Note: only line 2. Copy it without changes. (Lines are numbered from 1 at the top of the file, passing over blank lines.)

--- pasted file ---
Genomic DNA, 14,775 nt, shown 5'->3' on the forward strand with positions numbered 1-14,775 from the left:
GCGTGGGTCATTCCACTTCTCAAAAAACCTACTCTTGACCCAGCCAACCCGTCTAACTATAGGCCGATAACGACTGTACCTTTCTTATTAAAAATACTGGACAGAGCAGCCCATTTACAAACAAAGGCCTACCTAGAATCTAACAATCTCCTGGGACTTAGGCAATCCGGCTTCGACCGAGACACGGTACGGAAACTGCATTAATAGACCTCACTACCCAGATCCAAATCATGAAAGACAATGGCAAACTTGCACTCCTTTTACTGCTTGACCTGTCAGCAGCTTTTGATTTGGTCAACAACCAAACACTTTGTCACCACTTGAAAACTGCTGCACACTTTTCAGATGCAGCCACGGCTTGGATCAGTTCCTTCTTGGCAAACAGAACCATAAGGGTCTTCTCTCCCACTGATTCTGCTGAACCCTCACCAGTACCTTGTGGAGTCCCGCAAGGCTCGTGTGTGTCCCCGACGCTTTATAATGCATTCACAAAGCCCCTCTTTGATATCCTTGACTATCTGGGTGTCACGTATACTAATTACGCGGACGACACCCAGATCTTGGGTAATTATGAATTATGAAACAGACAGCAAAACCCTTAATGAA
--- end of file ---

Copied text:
GCGTGGGTCATTCCACTTCTCAAAAAACCTACTCTTGACCCAGCCAACCCGTCTAACTATAGGCCGATAACGACTGTACCTTTCTTATTAAAAATACTGGACAGAGCAGCCCATTTACAAACAAAGGCCTACCTAGAATCTAACAATCTCCTGGGACTTAGGCAATCCGGCTTCGACCGAGACACGGTACGGAAACTGCATTAATAGACCTCACTACCCAGATCCAAATCATGAAAGACAATGGCAAACTTGCACTCCTTTTACTGCTTGACCTGTCAGCAGCTTTTGATTTGGTCAACAACCAAACACTTTGTCACCACTTGAAAACTGCTGCACACTTTTCAGATGCAGCCACGGCTTGGATCAGTTCCTTCTTGGCAAACAGAACCATAAGGGTCTTCTCTCCCACTGATTCTGCTGAACCCTCACCAGTACCTTGTGGAGTCCCGCAAGGCTCGTGTGTGTCCCCGACGCTTTATAATGCATTCACAAAGCCCCTCTTTGATATCCTTGACTATCTGGGTGTCACGTATACTAATTACGCGGACGACACCCAGATCTTGGGTAATTATGAATTATGAAACAGACAGCAAAACCCTTAATGAA